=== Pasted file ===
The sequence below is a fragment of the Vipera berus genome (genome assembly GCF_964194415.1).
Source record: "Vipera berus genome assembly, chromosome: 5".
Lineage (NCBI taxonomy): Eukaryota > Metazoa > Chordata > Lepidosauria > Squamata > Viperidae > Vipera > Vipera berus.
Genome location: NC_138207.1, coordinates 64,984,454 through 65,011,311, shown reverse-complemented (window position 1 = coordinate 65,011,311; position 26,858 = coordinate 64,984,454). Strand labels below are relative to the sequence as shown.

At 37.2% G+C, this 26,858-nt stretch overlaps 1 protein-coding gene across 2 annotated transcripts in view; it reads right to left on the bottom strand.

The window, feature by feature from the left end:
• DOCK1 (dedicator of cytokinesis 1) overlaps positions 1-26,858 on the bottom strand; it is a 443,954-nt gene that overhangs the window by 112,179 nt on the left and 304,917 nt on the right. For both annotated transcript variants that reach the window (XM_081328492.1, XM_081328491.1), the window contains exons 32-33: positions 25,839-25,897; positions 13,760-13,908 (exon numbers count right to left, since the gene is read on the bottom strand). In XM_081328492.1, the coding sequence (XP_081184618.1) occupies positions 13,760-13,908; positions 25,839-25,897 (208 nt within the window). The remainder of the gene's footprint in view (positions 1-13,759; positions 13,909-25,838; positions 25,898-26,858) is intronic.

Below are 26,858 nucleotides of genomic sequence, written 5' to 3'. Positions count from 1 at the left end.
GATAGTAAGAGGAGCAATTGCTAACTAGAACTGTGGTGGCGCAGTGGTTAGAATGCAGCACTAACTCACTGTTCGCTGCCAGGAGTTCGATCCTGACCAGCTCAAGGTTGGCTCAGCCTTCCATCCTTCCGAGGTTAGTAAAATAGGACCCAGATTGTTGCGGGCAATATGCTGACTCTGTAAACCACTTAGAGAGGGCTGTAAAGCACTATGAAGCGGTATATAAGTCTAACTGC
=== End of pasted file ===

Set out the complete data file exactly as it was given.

The sequence below is a fragment of the Vipera berus genome (genome assembly GCF_964194415.1).
Source record: "Vipera berus genome assembly, chromosome: 5".
Lineage (NCBI taxonomy): Eukaryota > Metazoa > Chordata > Lepidosauria > Squamata > Viperidae > Vipera > Vipera berus.
Genome location: NC_138207.1, coordinates 64,984,454 through 65,011,311, shown reverse-complemented (window position 1 = coordinate 65,011,311; position 26,858 = coordinate 64,984,454). Strand labels below are relative to the sequence as shown.

At 37.2% G+C, this 26,858-nt stretch overlaps 1 protein-coding gene across 2 annotated transcripts in view; it reads right to left on the bottom strand.

The window, feature by feature from the left end:
• DOCK1 (dedicator of cytokinesis 1) overlaps positions 1-26,858 on the bottom strand; it is a 443,954-nt gene that overhangs the window by 112,179 nt on the left and 304,917 nt on the right. For both annotated transcript variants that reach the window (XM_081328492.1, XM_081328491.1), the window contains exons 32-33: positions 25,839-25,897; positions 13,760-13,908 (exon numbers count right to left, since the gene is read on the bottom strand). In XM_081328492.1, the coding sequence (XP_081184618.1) occupies positions 13,760-13,908; positions 25,839-25,897 (208 nt within the window). The remainder of the gene's footprint in view (positions 1-13,759; positions 13,909-25,838; positions 25,898-26,858) is intronic.

Below are 26,858 nucleotides of genomic sequence, written 5' to 3'. Positions count from 1 at the left end.
GATAGTAAGAGGAGCAATTGCTAACTAGAACTGTGGTGGCGCAGTGGTTAGAATGCAGCACTAACTCACTGTTCGCTGCCAGGAGTTCGATCCTGACCAGCTCAAGGTTGGCTCAGCCTTCCATCCTTCCGAGGTTAGTAAAATAGGACCCAGATTGTTGCGGGCAATATGCTGACTCTGTAAACCACTTAGAGAGGGCTGTAAAGCACTATGAAGCGGTATATAAGTCTAACTGC